Thief in van
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MORE than 43,000 vans have been stolen in the UK since 2016, with a further 117,000 broken into, costing drivers and businesses more than £61.9 million in lost tools and other items.

The figures were obtained by What Car? Vans from all 45 UK police forces under the Freedom of Information Act and the publication’s research also revealed that four-in-10 of all new vans on sale do not come with an alarm as standard.

Analysis of all new vans on sale today by What Car? Vans found just 58% of models come with a factory fitted alarm as standard.

Another 36.5% were found to offer a factory fitted alarm as an optional extra, while 5.5% of vans are not available with an alarm at all – though these tend to be older model iterations soon to be replaced.

Other security features, including remote central locking, were better represented with more than 90% of vehicles featuring the tech as standard, while deadlocks – a locking mechanism that doesn’t use a spring, making it harder to pick – are standard in more than 80% of vans on sale*.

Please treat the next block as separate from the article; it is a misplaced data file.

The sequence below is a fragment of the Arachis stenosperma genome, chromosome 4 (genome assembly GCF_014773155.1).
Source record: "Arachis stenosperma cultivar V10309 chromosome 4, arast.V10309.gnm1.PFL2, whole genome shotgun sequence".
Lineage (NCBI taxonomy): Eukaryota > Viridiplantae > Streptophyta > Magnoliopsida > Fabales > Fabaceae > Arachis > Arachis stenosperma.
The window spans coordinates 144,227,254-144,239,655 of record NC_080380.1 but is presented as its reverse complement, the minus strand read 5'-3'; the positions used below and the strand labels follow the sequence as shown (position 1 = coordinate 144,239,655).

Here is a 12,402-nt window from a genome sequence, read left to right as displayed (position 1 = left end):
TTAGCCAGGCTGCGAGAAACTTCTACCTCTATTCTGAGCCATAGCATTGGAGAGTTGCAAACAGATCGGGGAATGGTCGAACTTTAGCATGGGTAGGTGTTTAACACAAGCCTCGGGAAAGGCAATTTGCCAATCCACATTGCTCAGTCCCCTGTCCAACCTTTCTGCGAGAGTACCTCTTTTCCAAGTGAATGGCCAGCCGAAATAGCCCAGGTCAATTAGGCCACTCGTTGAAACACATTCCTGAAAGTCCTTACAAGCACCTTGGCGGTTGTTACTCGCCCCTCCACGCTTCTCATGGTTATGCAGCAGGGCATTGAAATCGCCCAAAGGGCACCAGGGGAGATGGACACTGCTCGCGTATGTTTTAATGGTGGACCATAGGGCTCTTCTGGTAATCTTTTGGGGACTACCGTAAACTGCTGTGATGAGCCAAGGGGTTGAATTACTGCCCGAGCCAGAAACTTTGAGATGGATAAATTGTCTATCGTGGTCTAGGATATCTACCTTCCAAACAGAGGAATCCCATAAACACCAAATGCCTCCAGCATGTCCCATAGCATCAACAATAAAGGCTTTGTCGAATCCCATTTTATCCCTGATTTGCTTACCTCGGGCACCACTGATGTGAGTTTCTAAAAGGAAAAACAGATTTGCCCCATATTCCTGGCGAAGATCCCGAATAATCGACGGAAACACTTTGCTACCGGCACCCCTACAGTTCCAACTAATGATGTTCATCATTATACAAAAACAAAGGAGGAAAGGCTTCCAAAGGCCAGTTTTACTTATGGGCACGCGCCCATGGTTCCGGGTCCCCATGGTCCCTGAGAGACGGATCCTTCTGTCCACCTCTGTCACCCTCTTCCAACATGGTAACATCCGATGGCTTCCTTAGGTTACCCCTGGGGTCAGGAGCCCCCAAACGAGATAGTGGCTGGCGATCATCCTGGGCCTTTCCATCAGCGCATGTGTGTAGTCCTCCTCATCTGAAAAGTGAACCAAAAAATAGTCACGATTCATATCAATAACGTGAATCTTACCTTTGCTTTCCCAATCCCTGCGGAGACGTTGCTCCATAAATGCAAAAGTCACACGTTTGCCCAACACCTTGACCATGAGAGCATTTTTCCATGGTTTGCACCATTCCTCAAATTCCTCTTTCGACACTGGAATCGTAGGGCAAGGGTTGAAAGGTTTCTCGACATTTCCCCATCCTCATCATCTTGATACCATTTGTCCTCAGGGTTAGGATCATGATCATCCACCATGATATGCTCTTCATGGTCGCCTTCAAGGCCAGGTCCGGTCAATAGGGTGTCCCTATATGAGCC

The lack of alarm technology helps explain the high number of van thefts in the UK. Between 2016 and 2019, 43,909 vans were stolen across the UK, according to the figures sourced by What Car? This equates to more than 30 vans a day.

The worst area for van thefts was London, with 14,263 vans stolen in the four year period, while 44,742 were broken into by thieves.

Across all police forces, van thefts rose by 8.21% between 2017 and 2018. Theft figures for the first half of 2019 suggest another year of rising statistics, with more than 8,200 vans stolen in the first six months of last year.


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